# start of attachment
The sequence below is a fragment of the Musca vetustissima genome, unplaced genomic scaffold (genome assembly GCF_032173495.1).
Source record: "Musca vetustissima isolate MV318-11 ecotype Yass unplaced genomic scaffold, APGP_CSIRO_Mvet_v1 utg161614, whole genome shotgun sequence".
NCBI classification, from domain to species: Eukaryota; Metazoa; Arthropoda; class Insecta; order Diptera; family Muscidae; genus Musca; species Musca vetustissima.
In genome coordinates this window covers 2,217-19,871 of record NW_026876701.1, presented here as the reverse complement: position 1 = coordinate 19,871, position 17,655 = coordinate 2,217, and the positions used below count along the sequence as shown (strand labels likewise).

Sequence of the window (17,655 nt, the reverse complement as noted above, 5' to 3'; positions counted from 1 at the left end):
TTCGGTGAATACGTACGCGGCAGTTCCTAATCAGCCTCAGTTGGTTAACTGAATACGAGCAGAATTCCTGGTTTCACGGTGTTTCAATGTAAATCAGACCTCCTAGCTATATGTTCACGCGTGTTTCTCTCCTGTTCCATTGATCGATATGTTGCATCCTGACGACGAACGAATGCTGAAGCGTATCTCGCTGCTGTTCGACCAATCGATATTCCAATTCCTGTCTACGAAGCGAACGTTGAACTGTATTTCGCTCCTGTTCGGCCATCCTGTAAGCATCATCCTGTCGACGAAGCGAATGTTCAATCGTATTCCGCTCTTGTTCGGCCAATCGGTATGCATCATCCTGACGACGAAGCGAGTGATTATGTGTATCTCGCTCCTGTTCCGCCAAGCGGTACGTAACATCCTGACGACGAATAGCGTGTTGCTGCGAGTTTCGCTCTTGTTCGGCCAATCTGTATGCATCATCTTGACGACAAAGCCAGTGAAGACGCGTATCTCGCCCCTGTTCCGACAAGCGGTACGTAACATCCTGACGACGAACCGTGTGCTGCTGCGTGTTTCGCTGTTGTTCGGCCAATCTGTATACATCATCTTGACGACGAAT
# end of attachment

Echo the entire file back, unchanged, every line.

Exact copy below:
The sequence below is a fragment of the Musca vetustissima genome, unplaced genomic scaffold (genome assembly GCF_032173495.1).
Source record: "Musca vetustissima isolate MV318-11 ecotype Yass unplaced genomic scaffold, APGP_CSIRO_Mvet_v1 utg161614, whole genome shotgun sequence".
NCBI classification, from domain to species: Eukaryota; Metazoa; Arthropoda; class Insecta; order Diptera; family Muscidae; genus Musca; species Musca vetustissima.
In genome coordinates this window covers 2,217-19,871 of record NW_026876701.1, presented here as the reverse complement: position 1 = coordinate 19,871, position 17,655 = coordinate 2,217, and the positions used below count along the sequence as shown (strand labels likewise).

Sequence of the window (17,655 nt, the reverse complement as noted above, 5' to 3'; positions counted from 1 at the left end):
TTCGGTGAATACGTACGCGGCAGTTCCTAATCAGCCTCAGTTGGTTAACTGAATACGAGCAGAATTCCTGGTTTCACGGTGTTTCAATGTAAATCAGACCTCCTAGCTATATGTTCACGCGTGTTTCTCTCCTGTTCCATTGATCGATATGTTGCATCCTGACGACGAACGAATGCTGAAGCGTATCTCGCTGCTGTTCGACCAATCGATATTCCAATTCCTGTCTACGAAGCGAACGTTGAACTGTATTTCGCTCCTGTTCGGCCATCCTGTAAGCATCATCCTGTCGACGAAGCGAATGTTCAATCGTATTCCGCTCTTGTTCGGCCAATCGGTATGCATCATCCTGACGACGAAGCGAGTGATTATGTGTATCTCGCTCCTGTTCCGCCAAGCGGTACGTAACATCCTGACGACGAATAGCGTGTTGCTGCGAGTTTCGCTCTTGTTCGGCCAATCTGTATGCATCATCTTGACGACAAAGCCAGTGAAGACGCGTATCTCGCCCCTGTTCCGACAAGCGGTACGTAACATCCTGACGACGAACCGTGTGCTGCTGCGTGTTTCGCTGTTGTTCGGCCAATCTGTATACATCATCTTGACGACGAAT